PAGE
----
And if they are doing deals like that, I don't know how relevant any valuation analysis can be. I am interested below 25, but I have a lot of trouble having much conviction.


Share RecommendKeepReplyMark as Last ReadRead Replies (4)


To: James Clarke who wrote (1702)7/24/1999 1:05:00 PM
From: LauA
   of 4656
 
Mike and James, your present value thinking appears to be much more profitable than my speculations on the future. When I posed the question to the GEICO porfolio investment guys about how they determine if a company with high ROE will return value to the shareholder in the future via higher stock price, they recommended such a look to the past, and present.

In Fry's yesterday a salesman was laughing at customers who buy iMacs, but he admitted that they buy them. He told of a graphics designer who bought one recently, and then had to upgrade it so much that it cost the same as a G3. He said consumers are buying them as decorator items - what color goes with other things in the room? Blueberry, grape, and tangerine sell. Strawberry doesn't. So Mike's observations on pricing of the iBook trump my thoughts that it is an iBrick (because of weight) and that its announcement has a quality of 'vapor' because volume shipments will begin after the back to school buying has ended.

At Fry's the salesman said that customers are buying iMacs to get on the iNet - he said that's about all it does well. Meanwhile eMachines in Fry's is being given away - Free with a sign up for 3 years of ISP at $22/month. Of course next week Alta Vista will be offering a Free ISP.

Which brings up new complications in valuation of the net. AOL has bankrolled eMachines which is currently the 4th largest producer of PC's. (Is Apple in the top 10?) They bundle an eMachine with Compuserve (an AOL ISP). But with Free ISP's around, how long will the conventional AOL, Earthlink, Mindspring model survive? The Free ISP will sport targeted ads. They catalog every URL that's visited and construct a profile for each user (who's anonymously, but uniquely identified by his/her log in password. The business model will approach commercial radio and TV with the fillup of allowing impulse buying.

Hence a Disney needs to be there. Their choice is to buy or build. It's hard to know how to value a current iNet player, but you must recognize that it's not all that easy to find worker bees to build a new company. Paradigms seem to be shifting every 6 - 12 weeks, but most of the real estate has been staked out already. Passive branding may get more valuable as stores become places you shop, and the 'Net becomes the place you buy. On the other hand, if your on-ramp guides you to a certain universe of names, these 'free' ISP's may develop the merchandising power that WalMart has today.

"Hi Ho, Hi Ho, it's off to thunk, I go"

Lau

Share RecommendKeepReplyMark as Last ReadRead Replies (1)


To: James Clarke who wrote (1702)7/24/1999 1:44:00 PM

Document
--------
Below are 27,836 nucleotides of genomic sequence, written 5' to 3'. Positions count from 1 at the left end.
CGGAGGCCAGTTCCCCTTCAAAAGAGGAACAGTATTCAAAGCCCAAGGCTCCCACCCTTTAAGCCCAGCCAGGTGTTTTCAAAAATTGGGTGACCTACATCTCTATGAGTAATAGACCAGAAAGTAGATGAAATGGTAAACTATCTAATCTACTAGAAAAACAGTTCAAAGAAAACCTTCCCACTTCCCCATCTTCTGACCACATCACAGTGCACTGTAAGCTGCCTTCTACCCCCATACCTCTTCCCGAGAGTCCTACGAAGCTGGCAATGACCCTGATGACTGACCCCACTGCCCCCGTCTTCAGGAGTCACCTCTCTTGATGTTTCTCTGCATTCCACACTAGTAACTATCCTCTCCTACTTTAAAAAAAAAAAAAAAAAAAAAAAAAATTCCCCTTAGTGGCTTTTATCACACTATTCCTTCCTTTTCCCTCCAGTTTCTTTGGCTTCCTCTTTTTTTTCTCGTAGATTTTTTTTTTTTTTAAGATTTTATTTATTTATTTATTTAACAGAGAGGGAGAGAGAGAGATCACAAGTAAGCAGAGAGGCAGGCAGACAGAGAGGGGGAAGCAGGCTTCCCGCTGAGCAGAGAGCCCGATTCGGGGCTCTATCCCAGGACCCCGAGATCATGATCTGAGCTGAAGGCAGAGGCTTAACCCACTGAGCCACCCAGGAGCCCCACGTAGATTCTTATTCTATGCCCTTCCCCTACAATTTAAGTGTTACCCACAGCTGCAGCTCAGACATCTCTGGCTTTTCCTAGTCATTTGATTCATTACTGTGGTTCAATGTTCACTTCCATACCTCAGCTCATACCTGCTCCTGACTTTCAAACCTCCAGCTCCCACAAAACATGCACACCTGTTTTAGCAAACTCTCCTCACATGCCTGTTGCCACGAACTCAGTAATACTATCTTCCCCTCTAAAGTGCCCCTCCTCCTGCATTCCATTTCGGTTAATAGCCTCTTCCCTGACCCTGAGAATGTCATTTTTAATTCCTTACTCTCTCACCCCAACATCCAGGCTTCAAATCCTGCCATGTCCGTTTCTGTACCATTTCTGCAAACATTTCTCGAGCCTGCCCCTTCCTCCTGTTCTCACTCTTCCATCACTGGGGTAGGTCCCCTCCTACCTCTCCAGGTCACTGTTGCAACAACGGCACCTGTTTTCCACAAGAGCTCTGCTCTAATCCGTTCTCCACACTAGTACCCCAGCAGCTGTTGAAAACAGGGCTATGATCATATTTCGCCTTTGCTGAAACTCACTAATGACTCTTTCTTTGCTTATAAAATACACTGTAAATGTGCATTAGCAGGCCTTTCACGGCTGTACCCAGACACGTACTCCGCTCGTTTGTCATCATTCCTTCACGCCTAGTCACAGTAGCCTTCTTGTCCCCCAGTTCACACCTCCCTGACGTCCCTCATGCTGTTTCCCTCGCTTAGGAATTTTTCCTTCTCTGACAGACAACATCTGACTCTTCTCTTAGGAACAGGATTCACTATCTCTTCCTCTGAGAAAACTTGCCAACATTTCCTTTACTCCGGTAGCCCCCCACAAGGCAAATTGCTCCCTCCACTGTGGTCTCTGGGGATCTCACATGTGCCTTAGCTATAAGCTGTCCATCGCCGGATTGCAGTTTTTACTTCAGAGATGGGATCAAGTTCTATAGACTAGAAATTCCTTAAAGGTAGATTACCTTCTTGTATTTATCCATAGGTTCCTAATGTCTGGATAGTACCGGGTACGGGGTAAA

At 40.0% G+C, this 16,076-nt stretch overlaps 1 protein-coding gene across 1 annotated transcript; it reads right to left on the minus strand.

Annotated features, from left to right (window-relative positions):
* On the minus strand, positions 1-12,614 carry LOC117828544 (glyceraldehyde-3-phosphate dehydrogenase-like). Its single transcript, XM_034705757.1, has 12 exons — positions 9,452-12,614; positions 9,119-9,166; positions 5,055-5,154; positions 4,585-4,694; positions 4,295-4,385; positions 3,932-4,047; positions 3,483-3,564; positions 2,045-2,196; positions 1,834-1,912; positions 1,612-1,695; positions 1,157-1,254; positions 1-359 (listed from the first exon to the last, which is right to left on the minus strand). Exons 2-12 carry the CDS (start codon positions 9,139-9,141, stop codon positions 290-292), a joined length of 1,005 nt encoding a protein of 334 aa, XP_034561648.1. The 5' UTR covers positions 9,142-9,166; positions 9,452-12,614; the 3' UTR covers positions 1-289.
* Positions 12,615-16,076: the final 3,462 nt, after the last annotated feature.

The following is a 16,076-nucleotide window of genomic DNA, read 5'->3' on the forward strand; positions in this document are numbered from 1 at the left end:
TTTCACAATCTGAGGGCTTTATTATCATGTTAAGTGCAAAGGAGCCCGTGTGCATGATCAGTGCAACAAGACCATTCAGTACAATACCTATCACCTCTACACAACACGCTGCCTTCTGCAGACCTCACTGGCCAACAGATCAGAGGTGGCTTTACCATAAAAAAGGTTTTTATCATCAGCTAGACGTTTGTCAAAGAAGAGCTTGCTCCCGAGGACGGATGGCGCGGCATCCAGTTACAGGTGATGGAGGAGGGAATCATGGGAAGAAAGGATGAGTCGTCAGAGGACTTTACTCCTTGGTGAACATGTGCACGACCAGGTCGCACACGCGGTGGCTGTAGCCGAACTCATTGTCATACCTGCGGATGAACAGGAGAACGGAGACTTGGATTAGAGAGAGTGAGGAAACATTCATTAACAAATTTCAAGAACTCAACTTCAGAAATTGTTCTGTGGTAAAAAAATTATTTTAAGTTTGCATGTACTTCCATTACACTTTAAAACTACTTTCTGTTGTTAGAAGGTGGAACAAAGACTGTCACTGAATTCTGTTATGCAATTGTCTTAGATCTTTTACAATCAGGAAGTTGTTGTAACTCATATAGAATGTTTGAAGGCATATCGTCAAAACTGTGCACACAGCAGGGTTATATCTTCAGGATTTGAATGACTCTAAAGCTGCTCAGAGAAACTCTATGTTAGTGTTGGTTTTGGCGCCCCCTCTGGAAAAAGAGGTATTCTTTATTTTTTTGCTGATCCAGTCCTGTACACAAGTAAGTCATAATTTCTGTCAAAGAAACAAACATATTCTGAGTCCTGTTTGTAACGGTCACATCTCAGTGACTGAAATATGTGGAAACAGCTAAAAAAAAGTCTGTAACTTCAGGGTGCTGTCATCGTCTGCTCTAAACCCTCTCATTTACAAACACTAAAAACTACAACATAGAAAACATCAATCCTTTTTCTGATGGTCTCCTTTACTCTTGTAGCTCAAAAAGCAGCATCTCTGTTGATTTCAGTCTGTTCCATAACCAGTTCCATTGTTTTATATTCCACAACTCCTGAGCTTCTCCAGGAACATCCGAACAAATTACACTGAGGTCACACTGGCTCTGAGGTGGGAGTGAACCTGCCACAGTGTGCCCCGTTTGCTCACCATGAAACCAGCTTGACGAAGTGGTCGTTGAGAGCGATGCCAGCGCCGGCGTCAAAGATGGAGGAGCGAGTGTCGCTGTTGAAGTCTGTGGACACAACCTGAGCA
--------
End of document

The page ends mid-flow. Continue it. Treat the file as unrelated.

From: Mark Marcellus
   of 4656
 
Remember what Buffett says - buy a business that could be run by morons, because someday it will be - that is where Disney is today

Actually, Peter Lynch said that. Buffett stresses buying into management where you have the utmost faith in their competence and integrity. It's also important to note that he did not exactly buy into Disney, Disney bought Cap Cities. There was a lot of speculation at the time as to whether he would sell his stake. He may wish that he had, now.

The irony is that there was a time when Disney was a well managed company. In retrospect, it looks like Frank Wells might have had a lot more to do with that than he was given credit for.

Share RecommendKeepReplyMark as Last ReadRead Replies (2)


To: Mark Marcellus who wrote (1704)7/24/1999 1:54:00 PM
From: Michael Burry
   of 4656
 
I guess I would also add that the thrust behind the "run by morons concept" is that the business should still be thriving while it is being run by morons. The idea is that it will be an even greater business under geniuses. So the troughs will still be palatable and the peaks will be ecstasy. Just buying a business in trouble because it is being run by morons doesn't make sense to me. The trough then becomes unpalatable, and the peak may be just average or worse.

As well, we must always be wary of the latter situation, since it is not entirely certain that a genius will be able to turn the business around at all. The qualitative judgements become quite important.

I happen to like Disney a lot. I agree with those that say the ESPN franchise is worth the ABC price. I think that they are making the right net moves, but with poor execution and without regard to creating shareholder value through correct pricing. In the 21ish range, I'd buy some. I've already bought a tiny itty bit for a family member who thought she should own some (she also had to have GAP), but that's just in a portfolio I manage, not one of my own.

Now I've just been asked to manage a couple custodial counts for a couple just-born nieces. They'll need the money in 18 years. And you can bet Disney will be going in those too, at the right price.

Mike

Share RecommendKeepReplyMark as Last ReadRead Replies (1)


To: Mark Marcellus who wrote (1704)7/24/1999 6:26:00 PM
From: Michael Burry
   of 4656
 
Actually, Buffett did buy Disney, twice. Once, in 1966, and the other at the time of the Cap Cities transaction. Buffett had an option of cash or stock, or a combination. He chose all stock, and additionally bought shares of Disney in the market. From his 1995 letter:

We have also recently bought Disney stock in the market.

One more bit of history: I first became interested in Disney in 1966, when its market valuation was less than $90 million, even though the company had earned around $21 million pre-tax in 1965 and was
sitting with more cash than debt. At Disneyland, the $17 million Pirates of the Caribbean ride would soon open. Imagine my excitement a company selling at only five times rides!

Duly impressed, Buffett Partnership Ltd. bought a significant amount of Disney stock at a split-adjusted price of 31› per share. That decision may appear brilliant, given that the stock now sells for
$66. But your Chairman was up to the task of nullifying it: In 1967 I sold out at 48› per share.

Oh well, we're happy to be once again a large owner of a business with both unique assets and outstanding management.


Judging purely from these descriptions, I would say that Disney today is much different than at the times he bought the stock. As well, it fails the "moron" test. But I'll always be looking for the right entry.

Mike

Share RecommendKeepReplyMark as Last Read
Previous 10 Next 10